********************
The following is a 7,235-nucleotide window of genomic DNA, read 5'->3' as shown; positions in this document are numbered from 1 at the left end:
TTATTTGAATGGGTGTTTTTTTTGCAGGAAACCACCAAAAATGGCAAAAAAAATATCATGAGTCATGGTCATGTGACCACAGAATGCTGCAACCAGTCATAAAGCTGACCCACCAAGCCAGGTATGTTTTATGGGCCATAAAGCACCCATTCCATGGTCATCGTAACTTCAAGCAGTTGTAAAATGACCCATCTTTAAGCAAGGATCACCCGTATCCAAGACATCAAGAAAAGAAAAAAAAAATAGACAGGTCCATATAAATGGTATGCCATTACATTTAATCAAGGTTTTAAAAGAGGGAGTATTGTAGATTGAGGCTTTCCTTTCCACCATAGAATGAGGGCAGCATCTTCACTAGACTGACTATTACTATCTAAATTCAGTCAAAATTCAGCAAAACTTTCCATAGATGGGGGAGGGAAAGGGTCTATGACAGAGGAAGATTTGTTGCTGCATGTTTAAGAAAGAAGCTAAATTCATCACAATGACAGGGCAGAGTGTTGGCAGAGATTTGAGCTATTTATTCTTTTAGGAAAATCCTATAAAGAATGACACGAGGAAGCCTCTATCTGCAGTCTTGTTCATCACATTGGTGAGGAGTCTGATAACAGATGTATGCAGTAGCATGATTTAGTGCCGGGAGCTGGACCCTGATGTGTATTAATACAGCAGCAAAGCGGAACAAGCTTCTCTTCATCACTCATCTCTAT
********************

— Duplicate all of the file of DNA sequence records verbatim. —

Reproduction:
The following is a 7,235-nucleotide window of genomic DNA, read 5'->3' as shown; positions in this document are numbered from 1 at the left end:
TTATTTGAATGGGTGTTTTTTTTGCAGGAAACCACCAAAAATGGCAAAAAAAATATCATGAGTCATGGTCATGTGACCACAGAATGCTGCAACCAGTCATAAAGCTGACCCACCAAGCCAGGTATGTTTTATGGGCCATAAAGCACCCATTCCATGGTCATCGTAACTTCAAGCAGTTGTAAAATGACCCATCTTTAAGCAAGGATCACCCGTATCCAAGACATCAAGAAAAGAAAAAAAAAATAGACAGGTCCATATAAATGGTATGCCATTACATTTAATCAAGGTTTTAAAAGAGGGAGTATTGTAGATTGAGGCTTTCCTTTCCACCATAGAATGAGGGCAGCATCTTCACTAGACTGACTATTACTATCTAAATTCAGTCAAAATTCAGCAAAACTTTCCATAGATGGGGGAGGGAAAGGGTCTATGACAGAGGAAGATTTGTTGCTGCATGTTTAAGAAAGAAGCTAAATTCATCACAATGACAGGGCAGAGTGTTGGCAGAGATTTGAGCTATTTATTCTTTTAGGAAAATCCTATAAAGAATGACACGAGGAAGCCTCTATCTGCAGTCTTGTTCATCACATTGGTGAGGAGTCTGATAACAGATGTATGCAGTAGCATGATTTAGTGCCGGGAGCTGGACCCTGATGTGTATTAATACAGCAGCAAAGCGGAACAAGCTTCTCTTCATCACTCATCTCTAT